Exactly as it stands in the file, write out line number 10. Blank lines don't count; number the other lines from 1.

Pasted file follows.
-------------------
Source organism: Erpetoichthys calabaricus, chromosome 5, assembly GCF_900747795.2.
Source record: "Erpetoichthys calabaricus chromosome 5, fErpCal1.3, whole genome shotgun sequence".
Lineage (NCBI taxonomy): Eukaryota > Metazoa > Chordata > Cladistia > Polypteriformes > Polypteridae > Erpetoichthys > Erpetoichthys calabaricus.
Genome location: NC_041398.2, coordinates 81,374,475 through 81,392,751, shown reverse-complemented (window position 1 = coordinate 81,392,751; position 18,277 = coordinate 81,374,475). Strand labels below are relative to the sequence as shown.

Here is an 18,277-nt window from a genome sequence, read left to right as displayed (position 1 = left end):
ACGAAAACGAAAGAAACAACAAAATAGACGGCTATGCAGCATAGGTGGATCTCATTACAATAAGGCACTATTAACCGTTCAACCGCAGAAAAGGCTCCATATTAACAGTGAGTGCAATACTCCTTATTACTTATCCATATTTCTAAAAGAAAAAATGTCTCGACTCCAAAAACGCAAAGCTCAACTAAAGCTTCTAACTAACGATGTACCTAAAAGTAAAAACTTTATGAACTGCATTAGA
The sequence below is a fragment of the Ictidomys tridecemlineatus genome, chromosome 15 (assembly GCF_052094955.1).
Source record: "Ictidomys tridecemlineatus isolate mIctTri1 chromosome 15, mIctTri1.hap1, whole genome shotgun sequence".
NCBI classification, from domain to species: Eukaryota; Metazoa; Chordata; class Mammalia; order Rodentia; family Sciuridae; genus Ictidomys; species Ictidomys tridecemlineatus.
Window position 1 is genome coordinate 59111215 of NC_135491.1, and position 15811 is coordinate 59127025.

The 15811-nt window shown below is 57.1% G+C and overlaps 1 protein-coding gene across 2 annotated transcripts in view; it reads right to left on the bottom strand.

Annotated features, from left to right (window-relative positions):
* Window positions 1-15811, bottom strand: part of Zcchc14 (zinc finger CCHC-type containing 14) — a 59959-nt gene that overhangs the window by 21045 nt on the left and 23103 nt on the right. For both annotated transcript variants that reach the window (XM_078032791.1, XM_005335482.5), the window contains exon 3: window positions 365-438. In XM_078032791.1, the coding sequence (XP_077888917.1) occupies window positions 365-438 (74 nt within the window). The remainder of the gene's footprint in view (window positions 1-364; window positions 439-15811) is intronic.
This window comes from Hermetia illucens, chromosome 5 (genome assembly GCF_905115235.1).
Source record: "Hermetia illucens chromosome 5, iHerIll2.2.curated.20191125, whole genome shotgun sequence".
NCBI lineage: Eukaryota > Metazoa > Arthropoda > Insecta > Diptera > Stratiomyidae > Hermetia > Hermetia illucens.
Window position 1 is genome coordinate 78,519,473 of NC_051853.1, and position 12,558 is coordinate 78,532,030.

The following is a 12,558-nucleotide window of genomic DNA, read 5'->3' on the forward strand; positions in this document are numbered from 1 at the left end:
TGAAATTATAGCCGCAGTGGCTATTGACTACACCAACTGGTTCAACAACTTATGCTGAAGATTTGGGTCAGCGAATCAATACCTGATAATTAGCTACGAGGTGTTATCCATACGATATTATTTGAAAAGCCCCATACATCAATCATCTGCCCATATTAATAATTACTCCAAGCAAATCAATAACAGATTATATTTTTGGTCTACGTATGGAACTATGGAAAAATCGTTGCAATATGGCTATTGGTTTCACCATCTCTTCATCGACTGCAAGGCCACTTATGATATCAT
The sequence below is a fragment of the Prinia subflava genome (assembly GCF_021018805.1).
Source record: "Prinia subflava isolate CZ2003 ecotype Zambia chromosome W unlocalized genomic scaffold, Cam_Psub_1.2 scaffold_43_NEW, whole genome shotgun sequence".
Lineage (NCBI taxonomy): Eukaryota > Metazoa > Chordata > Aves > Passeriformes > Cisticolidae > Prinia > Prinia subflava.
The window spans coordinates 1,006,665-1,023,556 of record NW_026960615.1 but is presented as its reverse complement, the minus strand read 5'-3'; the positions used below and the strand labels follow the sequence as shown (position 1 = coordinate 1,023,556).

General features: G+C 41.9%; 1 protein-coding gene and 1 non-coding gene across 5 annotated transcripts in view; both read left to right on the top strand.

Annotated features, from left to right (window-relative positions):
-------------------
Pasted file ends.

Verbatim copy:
Window position 1 is genome coordinate 59111215 of NC_135491.1, and position 15811 is coordinate 59127025.